I’ve got stuff to read and stuff to write, so of course I started not one, not 2, not three, but 3 and half projects. Not quick ones, and, with one exception, not finished ones, either – well, take a look:
The Project That Shall Not Be Named, except to call it the most over-engineered compost container known to man:
The close-up shows how what is basically a wooden box to throw vegetable scraps into is made of numerous little pieces of oak screwed together in a complicated way, backed by wire screen to keep the rats out, with the screen backed by old pieces of wainscoting to keep the temps up, and the whole thing coated with greenish anti-fungal copper-based wood protector. Two coats. Hinged door, anti-larger vermin brick deployed.
Sheesh. Well, not only does it work OK, unlike my other projects, it done, and has been since this summer, making it the only one of my summer project begun, finished and deployed in summer.
It gets better (I hope):
Front Yard Brick Extravaganza!
Front walk next to the driveway, two planters for trees and a bench. The full project includes a 36′ brick walk along the street side, and 12″ planters formed from parallel brick walls behind the walk and along the property line opposite what’s shown above.
Over the last couple years, my family and I have scrounged free bricks via Craig’s List. For this and, to a lesser extent, the next project, I have cleaned the mortar off of well over 2,000 bricks. Most are still in stacks and piles, some of which are visible in the background.
Had to stop here for the winter – too damp, not enough light. If by chance we get a full week or more of dry weather, I might continue this before next spring. But I kind of doubt it – one needs to pretty much go all-in on something like this.
The What Was I Thinking? Brick Oven: Once you’ve got a pile of bricks, why not make a brick oven? They’re so cute!
The above is just the base. On top, one builds a baking floor on top of 4-5″ of perlite insulation, thus:
Those are fire bricks, the major expense of this project – everything else I got cheap or free. All set to build the oven walls and barrel vault, then the outer walls, then lay in more insulation, then roof it over. Am going to deploy Mexican tiles as highlight and a Guadulapana (1) in tiles within that side arch seen in the first pictures. Unlike the front brick project, if it stays dry for a week or so and I’ve got the weekend time, I could conceivably work on this and have it ready for next spring! But I wouldn’t bet on it.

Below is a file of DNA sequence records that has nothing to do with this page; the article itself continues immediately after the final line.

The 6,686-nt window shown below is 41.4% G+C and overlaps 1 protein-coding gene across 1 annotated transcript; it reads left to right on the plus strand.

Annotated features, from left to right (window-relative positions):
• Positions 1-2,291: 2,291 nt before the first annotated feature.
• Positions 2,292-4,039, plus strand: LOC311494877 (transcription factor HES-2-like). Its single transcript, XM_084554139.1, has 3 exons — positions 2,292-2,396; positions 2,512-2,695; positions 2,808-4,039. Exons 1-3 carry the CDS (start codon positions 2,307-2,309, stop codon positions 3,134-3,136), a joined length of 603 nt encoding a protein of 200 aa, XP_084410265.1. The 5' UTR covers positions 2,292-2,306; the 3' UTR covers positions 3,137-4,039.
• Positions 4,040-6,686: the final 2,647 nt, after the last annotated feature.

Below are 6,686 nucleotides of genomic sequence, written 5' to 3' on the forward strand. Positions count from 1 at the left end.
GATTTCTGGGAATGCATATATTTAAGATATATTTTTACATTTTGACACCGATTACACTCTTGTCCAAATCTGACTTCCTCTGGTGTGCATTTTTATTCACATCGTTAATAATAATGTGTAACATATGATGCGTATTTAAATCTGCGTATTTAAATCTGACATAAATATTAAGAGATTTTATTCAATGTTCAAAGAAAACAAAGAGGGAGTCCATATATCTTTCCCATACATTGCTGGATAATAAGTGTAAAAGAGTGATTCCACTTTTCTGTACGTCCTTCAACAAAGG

The Trees You Don’t See! It took me years to get started on the front walk project because, first, there was this large walnut tree in the yard (the cause of all the cracked pavement and curbs you may notice in the pictures) that had to come out. Now that the walnut tree is not there, we will plant some other trees: we have a Japanese maple that I’ll move to the front planter (it is too old, so the move will most likely kill it – oh, well, it can’t stay where it is, so we’ll get another one if it dies), a dwarf fig in a half-barrel for the planter nearer the house, a citrus tree in another half barrel that our eldest son of blessed memory started from a seed many years ago – it’s way too big for the pot. And we’re picking out a peach, an apricot and two avocado trees. So instead of a useless lawn, we’ll have a tiny orchard. This is only half a project until we’ve ordered the trees – then, it becomes a real project. Them’s the rules.
Remember That Old Walnut Tree We Took Out? Hated to kill it, but it was old and leaning toward the house, so it had to go. I found an urban lumber hobbyist who was willing to take the larger pieces to mill them. I asked if he would give me a couple pieces, and he said yes. Well, today he showed up:
Those are about 16 7′ x 11″ x 1″ pieces! Wow! What a nice guy, I’d have counted it a great deal if he’d given me 3 or 4 pieces. Around 9 of the pieces are good solid lumber, no holes or bark, minimum knots; another couple are almost as good, and the rest have plenty of bark, knots and holes but some useable wood.
Got to let them dry for 9 months to a year, got them stickered up in the garage. Then, I’ll build something – a chest or a table, something like that – for the four living kids and my wife. Gonna need a better planer….
Now, the daylight is short and the days damp, so I turn to inside projects. Like, maybe, reading some books and writing some stuff.
- this one: